MEXICO CITY — More than a dozen vehicles filled with cartel gunmen rolled into the northern city of Caborca early Wednesday morning, leading to an hourslong shootout, two deaths, and at least five people kidnapped.
Footage of the attack quickly spread across social media with loud gunshots in the background. Another grainy security video shows a parade of trucks, jeeps, and what appears to be a homemade tank moving as a convoy through the city. A third video, apparently shot by armed cartel members themselves at a gas station, shows the vehicles marked with white Xs while holding large weapons.
By morning, authorities announced that they had repelled the cartel caravan, but two died during the violence and several people had been kidnapped. The dead have not been named.
The border state of Sonora, where the attack took place, has been ravaged by violence connected to the fragmentation of cartels in the area over the past decade. It’s believed that several groups work in the state, including factions of the Sinaloa Cartel, remnants of the Juarez Cartel, and both smaller gangs who work independently or are affiliated with other larger groups.
Another major player in the region, sometimes called the Caborca Cartel, is allegedly run by notorious 80s Guadalajara Cartel member Rafael Caro Quintero. Caro Quintero spent over twenty years in prison for his involvement in the murder of DEA agent Enrique “Kiki” Camarena before leaving prison on a technicality in 2013. His release outraged U.S. officials who hoped for his extradition when he finished his sentence in Mexico, especially after Caro Quintero disappeared and allegedly re-entered the drug trafficking game.
There have been conflicting reports about who the armed men are affiliated with. One video shows them shouting the name of “Los Pelones.” Los Pelones, originally a Sinaloa Cartel splinter group, have been linked to Caro Quintero by Mexican media over the past few years. Another video shows them yelling that the “Chapiza” has arrived, which prominent newspaper El Pais claimed means the gang worked for Los Chapitos—a Sinaloa Cartel faction ran by the sons of incarcerated drug lord Joaquín “El Chapo” Guzmán. The authorities have not confirmed who was behind the attack.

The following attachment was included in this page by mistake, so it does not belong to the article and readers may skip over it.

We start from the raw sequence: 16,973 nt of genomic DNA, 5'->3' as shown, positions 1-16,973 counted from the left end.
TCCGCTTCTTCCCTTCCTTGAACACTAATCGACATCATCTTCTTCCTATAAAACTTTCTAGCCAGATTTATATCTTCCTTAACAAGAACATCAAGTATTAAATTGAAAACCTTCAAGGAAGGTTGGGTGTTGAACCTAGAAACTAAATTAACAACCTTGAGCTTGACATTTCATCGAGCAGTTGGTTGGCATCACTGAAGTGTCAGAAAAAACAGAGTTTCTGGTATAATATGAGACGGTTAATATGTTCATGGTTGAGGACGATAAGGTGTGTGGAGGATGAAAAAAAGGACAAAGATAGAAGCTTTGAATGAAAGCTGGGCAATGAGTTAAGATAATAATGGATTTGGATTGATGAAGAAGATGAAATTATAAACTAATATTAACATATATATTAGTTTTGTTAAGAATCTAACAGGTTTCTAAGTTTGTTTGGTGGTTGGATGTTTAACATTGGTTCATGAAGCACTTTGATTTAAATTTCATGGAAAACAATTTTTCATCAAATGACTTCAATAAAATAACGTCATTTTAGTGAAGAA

The conflicts between various groups have seen the state experience extremely high levels of violence and Caborca, roughly 65 miles south of Arizona, has been one of the worst hit.
Caborca Mayor Abraham Mier Nogales released a statement Wednesday saying that he recognized the attack “exceeded the level of response of the police corporations, since we were not able to prevent these unfortunate events.”
The municipality also announced that schools would be closed for the rest of the week, and suggested that businesses close at 10 p.m.
“We are disturbed by the violent events that we Caborquenses experienced this Wednesday morning, where unfortunately there were human losses and missing youth,” said the mayor. “We know that among these there are good people who have nothing to do with organized crime, we call on their captors to have mercy and return these young people alive.”
Police scrambled to find the kidnapped in the hours following, which included the 23-year-old son of local journalist Sebastián Manríquez. On Thursday, the Sonora authorities announced that three of the five kidnapped had been found unharmed, including Sebastián Manríquez Jr. They also arrested three men with guns and stolen vehicles since the violence.
María del Río Sánchez, Sonora Security Chief, announced Thursday that the Mexican army deployed 200 soldiers as reinforcements that will now work with state authorities and the national guard in northern Sonora.